Can we still trust ratings agencies?

Logos of rating agencies Moody's, Fitch Ratings, and Standard & Poor's

TEXT OF STORY

Kai Ryssdal: The troubles we're having out here in California with our state budget are well documented. The Golden State is proving not quite so golden. It is financially worse off than any other state in the union. And getting worse. This week Standard and Poor's, the ratings agency, knocked California's rating down a peg to A minus. That is still what they call an investment grade rating, in other words, not so bad, but it is going to make it more expensive for California to borrow its way out of its current mess.

But here's the point. After the multi-billion-dollar hole California's dug itself, the worst that happens is that it gets bumped down to an A minus? Maybe that's why the rating agencies themselves get failing grades. Here's Marketplace's Jeremy Hobson in New York.


Jeremy Hobson: Many investors can't buy debt unless it's been rated by one of the big three agencies: S&P, Moody's and Fitch.

Gary Pollack's managing director at Deutsche Bank Private Wealth Management. He takes ratings into account, but says he'd never buy debt based solely on what the agencies say.

GARY POLLACK: It's nice to know what they think, but I think investors should make their own decision with respect to any investment that they make and not rely solely on a rating.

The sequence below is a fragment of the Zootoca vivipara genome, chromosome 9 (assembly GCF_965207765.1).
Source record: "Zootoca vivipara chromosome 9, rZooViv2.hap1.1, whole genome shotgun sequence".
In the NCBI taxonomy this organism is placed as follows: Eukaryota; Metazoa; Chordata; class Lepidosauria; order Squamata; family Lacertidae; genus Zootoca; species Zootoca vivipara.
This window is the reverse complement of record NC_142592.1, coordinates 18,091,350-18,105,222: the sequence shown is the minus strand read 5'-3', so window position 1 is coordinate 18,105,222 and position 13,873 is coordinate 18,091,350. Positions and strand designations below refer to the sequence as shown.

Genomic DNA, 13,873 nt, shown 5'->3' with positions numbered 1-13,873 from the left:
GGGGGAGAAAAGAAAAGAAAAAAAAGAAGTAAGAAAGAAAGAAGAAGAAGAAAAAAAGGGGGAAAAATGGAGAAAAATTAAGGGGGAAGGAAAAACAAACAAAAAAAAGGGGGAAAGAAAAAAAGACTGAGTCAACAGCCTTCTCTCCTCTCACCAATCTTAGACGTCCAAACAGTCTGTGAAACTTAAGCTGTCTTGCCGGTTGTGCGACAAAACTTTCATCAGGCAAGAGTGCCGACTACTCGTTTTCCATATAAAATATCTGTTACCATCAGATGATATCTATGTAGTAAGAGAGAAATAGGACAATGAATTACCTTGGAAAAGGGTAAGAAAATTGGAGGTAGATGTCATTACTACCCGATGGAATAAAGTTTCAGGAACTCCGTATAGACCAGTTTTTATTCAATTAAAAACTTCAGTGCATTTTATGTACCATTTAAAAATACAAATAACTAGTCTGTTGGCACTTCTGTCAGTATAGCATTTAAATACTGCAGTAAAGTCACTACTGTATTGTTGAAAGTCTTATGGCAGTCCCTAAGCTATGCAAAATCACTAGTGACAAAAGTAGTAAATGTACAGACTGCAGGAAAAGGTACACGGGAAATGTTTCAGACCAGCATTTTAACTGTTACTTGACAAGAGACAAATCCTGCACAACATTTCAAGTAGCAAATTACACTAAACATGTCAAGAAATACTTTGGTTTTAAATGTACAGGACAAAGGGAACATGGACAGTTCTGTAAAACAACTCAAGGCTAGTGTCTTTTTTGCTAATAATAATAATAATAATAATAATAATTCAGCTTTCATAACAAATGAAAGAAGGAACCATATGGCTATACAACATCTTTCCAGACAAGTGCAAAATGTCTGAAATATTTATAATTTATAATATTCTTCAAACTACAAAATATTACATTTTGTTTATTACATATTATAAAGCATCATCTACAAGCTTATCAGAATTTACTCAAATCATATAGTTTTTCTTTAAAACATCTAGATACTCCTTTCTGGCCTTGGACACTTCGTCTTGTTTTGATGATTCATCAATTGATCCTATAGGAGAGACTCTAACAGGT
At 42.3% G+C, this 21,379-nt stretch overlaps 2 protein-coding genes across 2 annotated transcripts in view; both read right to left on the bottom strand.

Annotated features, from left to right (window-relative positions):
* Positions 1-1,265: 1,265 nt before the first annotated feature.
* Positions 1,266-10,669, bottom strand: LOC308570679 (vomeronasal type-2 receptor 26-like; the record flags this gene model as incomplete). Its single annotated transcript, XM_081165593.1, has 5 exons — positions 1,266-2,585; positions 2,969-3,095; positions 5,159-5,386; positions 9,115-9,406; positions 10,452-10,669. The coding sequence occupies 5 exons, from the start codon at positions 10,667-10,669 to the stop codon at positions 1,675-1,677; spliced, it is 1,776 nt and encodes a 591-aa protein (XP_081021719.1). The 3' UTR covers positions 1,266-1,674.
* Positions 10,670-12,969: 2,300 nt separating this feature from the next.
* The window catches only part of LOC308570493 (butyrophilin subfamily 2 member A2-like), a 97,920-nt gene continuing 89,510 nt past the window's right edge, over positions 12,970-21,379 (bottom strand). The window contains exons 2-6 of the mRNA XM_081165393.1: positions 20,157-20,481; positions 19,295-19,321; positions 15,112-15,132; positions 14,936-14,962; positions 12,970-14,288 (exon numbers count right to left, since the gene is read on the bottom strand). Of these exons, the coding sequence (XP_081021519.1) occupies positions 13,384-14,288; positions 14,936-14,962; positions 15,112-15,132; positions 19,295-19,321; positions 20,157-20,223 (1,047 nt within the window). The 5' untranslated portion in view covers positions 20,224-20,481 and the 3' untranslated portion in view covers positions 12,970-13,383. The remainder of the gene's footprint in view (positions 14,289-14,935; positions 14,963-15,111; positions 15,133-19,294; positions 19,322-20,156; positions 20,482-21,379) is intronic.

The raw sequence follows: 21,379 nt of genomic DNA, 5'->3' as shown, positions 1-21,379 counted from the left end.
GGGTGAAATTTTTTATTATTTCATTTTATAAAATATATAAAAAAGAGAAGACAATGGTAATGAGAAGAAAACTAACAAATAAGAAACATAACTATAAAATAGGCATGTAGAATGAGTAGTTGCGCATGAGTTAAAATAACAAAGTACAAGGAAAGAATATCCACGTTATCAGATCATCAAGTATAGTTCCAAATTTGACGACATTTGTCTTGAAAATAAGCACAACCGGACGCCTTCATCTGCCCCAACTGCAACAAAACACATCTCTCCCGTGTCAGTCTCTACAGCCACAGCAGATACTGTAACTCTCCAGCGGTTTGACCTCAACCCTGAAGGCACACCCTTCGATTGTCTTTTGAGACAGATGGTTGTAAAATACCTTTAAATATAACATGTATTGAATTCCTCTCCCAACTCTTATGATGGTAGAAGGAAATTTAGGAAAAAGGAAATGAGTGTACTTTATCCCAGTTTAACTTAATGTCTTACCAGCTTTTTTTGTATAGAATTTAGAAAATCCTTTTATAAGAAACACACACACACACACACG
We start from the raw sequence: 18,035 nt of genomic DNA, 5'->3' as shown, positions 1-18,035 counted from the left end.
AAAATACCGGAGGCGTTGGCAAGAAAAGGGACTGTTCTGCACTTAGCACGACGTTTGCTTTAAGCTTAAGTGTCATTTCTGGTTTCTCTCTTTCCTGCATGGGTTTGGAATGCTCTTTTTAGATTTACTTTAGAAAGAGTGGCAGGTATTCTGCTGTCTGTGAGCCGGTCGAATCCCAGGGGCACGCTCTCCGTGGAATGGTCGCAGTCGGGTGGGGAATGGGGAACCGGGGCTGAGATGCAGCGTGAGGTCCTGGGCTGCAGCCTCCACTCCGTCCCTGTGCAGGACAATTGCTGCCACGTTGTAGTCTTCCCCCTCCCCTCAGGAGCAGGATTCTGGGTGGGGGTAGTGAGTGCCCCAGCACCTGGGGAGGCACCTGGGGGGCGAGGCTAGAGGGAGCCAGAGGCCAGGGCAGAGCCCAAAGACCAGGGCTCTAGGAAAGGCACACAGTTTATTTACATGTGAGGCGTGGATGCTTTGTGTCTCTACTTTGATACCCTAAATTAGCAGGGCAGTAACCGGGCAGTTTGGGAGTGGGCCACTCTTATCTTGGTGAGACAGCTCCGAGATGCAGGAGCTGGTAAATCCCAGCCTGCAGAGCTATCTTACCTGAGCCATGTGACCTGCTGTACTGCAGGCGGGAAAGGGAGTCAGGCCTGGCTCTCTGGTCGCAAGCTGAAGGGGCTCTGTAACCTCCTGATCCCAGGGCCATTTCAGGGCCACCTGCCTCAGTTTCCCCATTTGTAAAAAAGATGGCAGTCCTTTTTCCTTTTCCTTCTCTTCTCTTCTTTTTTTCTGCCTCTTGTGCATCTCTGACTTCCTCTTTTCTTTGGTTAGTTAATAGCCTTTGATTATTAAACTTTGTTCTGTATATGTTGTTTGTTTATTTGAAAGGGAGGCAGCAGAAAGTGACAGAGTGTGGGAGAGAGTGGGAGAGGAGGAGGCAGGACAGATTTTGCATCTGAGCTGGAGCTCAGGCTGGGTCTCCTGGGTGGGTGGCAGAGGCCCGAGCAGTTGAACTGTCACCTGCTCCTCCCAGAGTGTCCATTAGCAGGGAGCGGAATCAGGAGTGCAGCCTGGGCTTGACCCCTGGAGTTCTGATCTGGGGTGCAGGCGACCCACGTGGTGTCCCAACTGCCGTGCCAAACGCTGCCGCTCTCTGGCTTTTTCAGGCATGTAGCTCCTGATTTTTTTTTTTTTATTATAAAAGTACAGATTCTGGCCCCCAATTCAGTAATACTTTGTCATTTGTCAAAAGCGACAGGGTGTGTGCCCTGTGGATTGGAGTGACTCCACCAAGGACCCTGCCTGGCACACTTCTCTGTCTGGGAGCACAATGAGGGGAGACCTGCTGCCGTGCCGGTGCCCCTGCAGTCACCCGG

Investors learned that the hard way a couple years ago, when those complex triple-A rated mortgage-backed securities turned out to be junk. But it looks like that hasn't affected investors faith in the agencies when it comes to the majority of debt.

LAWRENCE WHITE: They still do have credibility, especially on the plain vanilla debt.

Lawrence White is a professor of Economics at NYU's Stern School of Business.

WHITE: The straight corporate debt, the municipal bonds, the state bonds of these kinds.

The stuff that's easier to understand, in other words. But critics have long argued the system is broken. They point out that the rating agencies are paid by the very people who are selling the debt that's being rated. White pushes back. He says for the most part, that model has held up for decades.

WHITE: About the biggest criticism you can levy on the rating agencies with respect to their ratings of these more standard securities is that they are usually slow to do the downgrade.

That's a charge echoed by bond investors today who say you'd have to be living in Lala land not to know California's rating deserved to be cut.

In New York, I'm Jeremy Hobson for Marketplace.

About the author

Jeremy Hobson is host of Marketplace Morning Report, where he looks at business news from a global perspective to prepare listeners for the day ahead.

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